13. Once you have taken in the atmosphere at the wreckage head west then south west for only twenty metres to reach the Ordnance Survey trig pillar at the 612M high summit of Higher Shelf Stones.
  14. From Higher Shelf Stones retrace your steps north east then east for twenty metres back to the wreckage site. From the wreckage retrace your steps east for seven hundred metres to rejoin the Pennine Way.
  15. Head south along the Pennine Way. The path climbs away from the top of Hern Clough then descends the Devil's Dyke above Crooked Clough. After a kilometre the path reaches the top of the Doctor's Gate path at Old Woman.
  16. Turn right down the Doctor's Gate path. The rocky path follows Shelf Brook and descends through the winding Doctor's Gate valley below Higher Shelf Stones. This is a great place to be at the end of a summers day as the sun settles in the north west and shines into the valley.
  17. The path gets boggy towards the end of the valley and then turns into a track near a farm building. Follow the track for five hundred metres to reach a junction of tracks by Mossy Lea Farm.
  18. Here turn right and head along the track in a north west direction for just under a kilometre to reach the stile you crossed earlier in the day. Retrace your steps west along the track back to Old Glossop and the start of the walk.
  19. For refreshments after the walk Glossop has an abundance of excellent local pubs with wholesome food and locally brewed ales. Some pubs even sell the aptly named Bleaklow that is brewed by the local Howard Town brewery.

Maps for this walk

Paper maps for this walk

Click to buy OS Explorer OL1 Map Click to buy OS Landranger 110 Map Click to buy Collins Ramblers Guide Peak District Click to buy Pathfinder Guides Peak District

GPS files for this walk

Route map of this walk

Photos & Trip Reports

Planning for a walk

Check the weather

The weather is a very important part of hill walking. Weather conditions and daylight hours will dictate where you walk, what gear you will need to carry, how far you walk, and may even decide if you go at all. The following links will help you gather information on weather conditions for areas of Britain...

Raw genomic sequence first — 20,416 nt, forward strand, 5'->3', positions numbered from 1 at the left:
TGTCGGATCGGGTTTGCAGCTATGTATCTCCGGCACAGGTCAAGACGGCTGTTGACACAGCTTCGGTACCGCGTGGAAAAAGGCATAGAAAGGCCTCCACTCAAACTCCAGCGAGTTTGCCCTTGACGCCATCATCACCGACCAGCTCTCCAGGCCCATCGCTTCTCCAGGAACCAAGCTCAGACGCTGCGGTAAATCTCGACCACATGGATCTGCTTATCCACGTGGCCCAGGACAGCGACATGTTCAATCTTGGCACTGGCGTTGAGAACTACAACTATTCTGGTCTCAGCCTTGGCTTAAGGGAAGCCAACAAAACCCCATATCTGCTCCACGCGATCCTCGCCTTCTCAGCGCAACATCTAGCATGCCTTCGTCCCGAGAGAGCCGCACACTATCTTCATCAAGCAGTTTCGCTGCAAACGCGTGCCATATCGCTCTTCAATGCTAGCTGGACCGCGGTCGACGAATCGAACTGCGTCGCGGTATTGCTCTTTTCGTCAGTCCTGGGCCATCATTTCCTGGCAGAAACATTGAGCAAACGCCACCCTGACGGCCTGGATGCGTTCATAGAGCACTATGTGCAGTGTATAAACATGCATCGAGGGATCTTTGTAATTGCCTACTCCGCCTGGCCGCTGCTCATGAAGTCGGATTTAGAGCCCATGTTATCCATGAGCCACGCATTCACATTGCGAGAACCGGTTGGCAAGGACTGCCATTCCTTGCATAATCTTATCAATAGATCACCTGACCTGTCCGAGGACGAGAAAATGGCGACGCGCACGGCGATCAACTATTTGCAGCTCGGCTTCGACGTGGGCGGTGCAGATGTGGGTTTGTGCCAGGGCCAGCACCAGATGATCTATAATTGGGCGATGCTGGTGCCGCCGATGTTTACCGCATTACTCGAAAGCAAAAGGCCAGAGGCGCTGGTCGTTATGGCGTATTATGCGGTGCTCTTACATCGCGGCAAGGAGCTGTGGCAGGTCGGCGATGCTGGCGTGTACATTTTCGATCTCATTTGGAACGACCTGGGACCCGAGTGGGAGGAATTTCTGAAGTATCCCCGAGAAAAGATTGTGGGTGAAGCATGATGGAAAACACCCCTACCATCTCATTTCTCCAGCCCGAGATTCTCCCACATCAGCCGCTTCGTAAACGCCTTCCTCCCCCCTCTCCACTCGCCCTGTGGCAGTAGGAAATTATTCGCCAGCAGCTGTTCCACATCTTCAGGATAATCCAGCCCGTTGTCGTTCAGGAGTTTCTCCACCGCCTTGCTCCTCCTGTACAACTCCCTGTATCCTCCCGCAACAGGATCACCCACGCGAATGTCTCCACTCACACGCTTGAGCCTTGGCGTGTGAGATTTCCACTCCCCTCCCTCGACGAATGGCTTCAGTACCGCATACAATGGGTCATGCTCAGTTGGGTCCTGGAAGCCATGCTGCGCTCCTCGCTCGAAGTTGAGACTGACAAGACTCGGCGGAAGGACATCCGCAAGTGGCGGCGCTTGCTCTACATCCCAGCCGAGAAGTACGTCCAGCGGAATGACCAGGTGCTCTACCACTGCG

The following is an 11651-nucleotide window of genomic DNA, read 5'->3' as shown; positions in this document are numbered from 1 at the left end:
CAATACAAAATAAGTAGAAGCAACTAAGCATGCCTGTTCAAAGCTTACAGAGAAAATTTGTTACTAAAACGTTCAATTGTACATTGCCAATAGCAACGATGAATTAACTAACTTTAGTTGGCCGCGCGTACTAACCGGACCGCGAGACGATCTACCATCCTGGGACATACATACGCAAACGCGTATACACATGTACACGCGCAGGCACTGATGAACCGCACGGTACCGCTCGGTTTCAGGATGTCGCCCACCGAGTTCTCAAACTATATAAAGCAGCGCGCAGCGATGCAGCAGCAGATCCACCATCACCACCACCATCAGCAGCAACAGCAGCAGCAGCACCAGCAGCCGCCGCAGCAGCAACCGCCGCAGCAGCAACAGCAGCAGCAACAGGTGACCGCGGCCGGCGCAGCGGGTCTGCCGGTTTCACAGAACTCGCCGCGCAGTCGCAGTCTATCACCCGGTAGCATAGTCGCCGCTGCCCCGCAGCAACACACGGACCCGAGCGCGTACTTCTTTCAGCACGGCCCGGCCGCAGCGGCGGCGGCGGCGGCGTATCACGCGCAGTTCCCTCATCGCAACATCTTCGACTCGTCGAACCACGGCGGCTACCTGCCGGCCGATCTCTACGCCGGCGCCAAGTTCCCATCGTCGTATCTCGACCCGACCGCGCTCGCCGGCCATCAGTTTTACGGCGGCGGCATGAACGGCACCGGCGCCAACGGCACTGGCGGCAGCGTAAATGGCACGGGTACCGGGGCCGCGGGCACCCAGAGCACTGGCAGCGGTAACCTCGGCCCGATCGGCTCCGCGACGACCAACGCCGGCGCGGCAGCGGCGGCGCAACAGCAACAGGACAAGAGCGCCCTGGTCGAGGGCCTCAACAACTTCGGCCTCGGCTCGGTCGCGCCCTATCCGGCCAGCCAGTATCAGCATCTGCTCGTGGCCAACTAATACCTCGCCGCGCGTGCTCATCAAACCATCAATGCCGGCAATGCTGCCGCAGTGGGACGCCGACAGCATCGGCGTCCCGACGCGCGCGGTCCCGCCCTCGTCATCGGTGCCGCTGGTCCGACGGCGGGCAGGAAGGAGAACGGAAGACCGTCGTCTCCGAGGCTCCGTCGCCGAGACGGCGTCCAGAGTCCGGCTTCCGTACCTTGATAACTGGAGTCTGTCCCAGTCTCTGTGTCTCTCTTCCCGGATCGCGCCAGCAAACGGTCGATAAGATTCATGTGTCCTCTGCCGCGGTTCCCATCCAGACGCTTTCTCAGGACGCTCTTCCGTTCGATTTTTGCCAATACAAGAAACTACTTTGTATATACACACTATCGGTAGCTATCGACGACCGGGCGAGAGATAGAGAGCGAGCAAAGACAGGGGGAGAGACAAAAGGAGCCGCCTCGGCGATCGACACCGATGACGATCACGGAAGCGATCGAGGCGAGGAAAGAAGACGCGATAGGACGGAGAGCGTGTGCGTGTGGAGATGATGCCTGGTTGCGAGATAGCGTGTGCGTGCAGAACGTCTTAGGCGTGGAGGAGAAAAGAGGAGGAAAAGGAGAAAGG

Plan your journey

Planning your journey before you set off for your walk can save you vital hours on the day. You need to make sure you know the area surrounding your starting point as many factors can influence or change the place you park. Don't forget change for parking meters and fees.

Maintenance of your vehicle and being ready for breakdown situations when driving to remote areas is also vital. Pack a full spare petrol can in your boot, and take de-icing tools in winter, including a shovel. The Transport Direct website below is a great resource for anyone wanting to get to the start of their walk using public transport...

Pack the right gear

Carrying and wearing the right gear is essential for walkers to remain comfortable and safe while hill walking in Britain. However, the best gear in the world is of no use to anyone who doesn't know how to use and care for it. Knowing how to use your gear will give you a much more enjoyable experience. The following items are, in my opinion, the essential items to wear and carry for a hill walk in Britain. It would be foolish to head into the hills and mountains of Britain without these essential items and the knowledge of how to use them. Check out the gear section of this site for techniques and gear lists...

  • Footwear
  • Clothing
  • Rucksack
  • Warm Clothes
  • Waterproofs
  • Map & Compass
  • Emergency Kit
  • First Aid Kit
  • Food & Drink
  • Seasonal Gear

Know what to do in emergencies

It is good practise to tell someone where you are going, and when you expect to return. If you don't get in contact when you said you would on your return, and those you told can't get hold of you, at least they will be able to provide the search party with your general location.

Emergency equipment in the check list above means items such as a survival bag, whistle, and emergency food rations. This isn't anything special; any whistle will do, the orange emergency bags only costs a few pounds, and basic food rations can consist of a couple of chocolate bars. Carrying a head lamp is also an important component and a vital piece of kit used for signalling when you require rescuing.

You should always try and get out of a difficult or emergency situation using your own gear, knowledge and energy. If you cannot do this, then you should dial 999 and ask for the police. Use all the gear you have to keep any unwell or injured members of your party or yourself safe and warm, and use your signalling devices to let the rescuers know your whereabouts. To do this blow six good long blasts on your whistle, or flash six flashes of your torch. Stop for one minute. Repeat. Carry on with the whistle blasts until someone reaches you, and don't stop because you've heard a reply.

Never contact mountain rescue unless absolutely necessary, but on the other hand don't ever feel guilty for having to do so, especially if you are a prepared walker. The Mountain Rescue teams are full of fantastic like-minded souls who love nothing more than people who are prepared for being safe in the mountains.